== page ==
While 2010 was a year in which economic worries abounded and fears of a double-dip recession were sky-high, an unlikely sector led the market’s gains: consumer discretionary firms — i.e., those that make non-essential products.
In his latest Barron’s article, Mark Hulbert touches on the unusual result. What’s just as interesting, he notes, is that consumer discretionary stocks were close to being the worst-performing sector during the 2002-07 bull market, a period in which the economy was humming along nicely.
Such a swing, Hulbert says, doesn’t always happen. But it is “more the rule than the exception,” he adds. He cites data from Ned Davis Research that shows that, since 1974, there has been an extremely low level of correlation between the sectors that lead one bull market and the sectors that lead the next bull run. “In other words, how a sector ranked in a previous period tells us very little about its future prospects,” Hulbert says. “All of which provides strong support for the conclusion that we need to look elsewhere than last year’s sector rankings for a forecast of which sectors are likely to lead the market in coming months.”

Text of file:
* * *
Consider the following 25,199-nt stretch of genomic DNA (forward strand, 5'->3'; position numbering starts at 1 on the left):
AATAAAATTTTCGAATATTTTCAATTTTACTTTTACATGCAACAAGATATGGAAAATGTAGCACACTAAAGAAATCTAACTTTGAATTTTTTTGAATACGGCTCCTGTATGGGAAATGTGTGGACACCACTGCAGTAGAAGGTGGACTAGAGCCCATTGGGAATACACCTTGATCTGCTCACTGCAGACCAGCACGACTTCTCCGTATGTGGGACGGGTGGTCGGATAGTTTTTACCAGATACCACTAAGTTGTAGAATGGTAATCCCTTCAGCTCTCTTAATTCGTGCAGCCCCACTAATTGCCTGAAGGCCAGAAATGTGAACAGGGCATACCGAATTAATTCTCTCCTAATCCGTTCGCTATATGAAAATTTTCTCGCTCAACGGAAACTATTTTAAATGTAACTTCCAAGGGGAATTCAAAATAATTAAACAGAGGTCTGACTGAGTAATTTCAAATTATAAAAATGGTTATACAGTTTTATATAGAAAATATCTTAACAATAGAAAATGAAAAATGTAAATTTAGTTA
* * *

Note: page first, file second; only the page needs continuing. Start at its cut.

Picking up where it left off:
In assessing which sectors or industries to look to, Hulbert examined the recommendations of some of the top-performing newsletters he tracks through Hulbert Financial Digest. The two industries that top the list: electronic equipment and pharmaceuticals. Others that rank high: medical equipment and semiconductors.
Hulbert also offers some specific stock picks in those industries from top-performing advisors. To read the full article, click here.